Many favor existing “racinos” in Yonkers and Queens to win two of the three licenses and expand existing operations. That leaves at least eight others vying for the sole remaining casino permit.
However, reporting from Bonus notes that NYSGC Chairman Brian O’Dwyer has repeatedly said that no such decisions have been made. He’s said during commission meetings that it’s a “tabula rasa.”
New York can expect to win big regardless of who gets the licenses. Each successful bidder will pay a mandatory $500 million licensing fee for the privilege of doing business in the state.
In the meantime, lobbyists and consultants are cashing in early.
Casino Lobby Weaves Tangled Web of Influence
According to the Politico piece, Genting Group has shelled out at least $2.7 million lobbying to expand its Resorts World property in Queens.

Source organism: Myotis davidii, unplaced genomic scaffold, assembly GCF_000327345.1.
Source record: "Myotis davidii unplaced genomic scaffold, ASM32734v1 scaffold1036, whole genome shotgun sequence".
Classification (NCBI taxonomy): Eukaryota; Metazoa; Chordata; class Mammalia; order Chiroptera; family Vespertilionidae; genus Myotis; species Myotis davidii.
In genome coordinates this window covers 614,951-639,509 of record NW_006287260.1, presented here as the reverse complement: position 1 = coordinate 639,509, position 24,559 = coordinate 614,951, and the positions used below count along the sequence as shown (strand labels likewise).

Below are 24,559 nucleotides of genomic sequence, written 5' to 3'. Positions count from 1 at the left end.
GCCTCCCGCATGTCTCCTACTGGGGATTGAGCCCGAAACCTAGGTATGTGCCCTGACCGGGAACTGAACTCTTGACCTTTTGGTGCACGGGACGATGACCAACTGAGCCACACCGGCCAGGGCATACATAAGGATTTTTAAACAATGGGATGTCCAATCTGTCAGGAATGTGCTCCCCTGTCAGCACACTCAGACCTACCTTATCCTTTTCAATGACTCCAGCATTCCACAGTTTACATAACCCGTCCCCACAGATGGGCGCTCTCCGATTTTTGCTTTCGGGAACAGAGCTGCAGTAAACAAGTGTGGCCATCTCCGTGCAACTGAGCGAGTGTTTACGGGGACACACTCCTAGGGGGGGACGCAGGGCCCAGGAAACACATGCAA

That’s more than any bidder, but the Malaysian-based company is well-positioned to land one of the three permits. Influential Queens politicians have already supported expanding Genting’s Aqueduct Race Track property.
Additionally, Resorts World already employs members of the politically powerful Hotel and Gaming Trades Council.
MGM Resorts International, which runs the Yonkers raceway’s Empire City Casino, is the other potential shoo-in.
That said, neither is guaranteed to be selected for the full licenses.
Records show that Moonshot Strategies, one of Genting’s lobbyists, has invoiced its client $350,000 so far.
Of note, Moonshot launched after its cofounders backed Eric Adams’ mayoral campaign to the tune of $7 million. New York City Mayor Adams is one of several elected officials who may have influence in the downstate New York casinos selection process.
Recently the New York Post reported that Adams’ office is reviewing zoning laws to ensure any changes needed to adhere to ensure the state casino approval avoids a zoning roadblock.
However, the mayor has no final say on where the casino lands.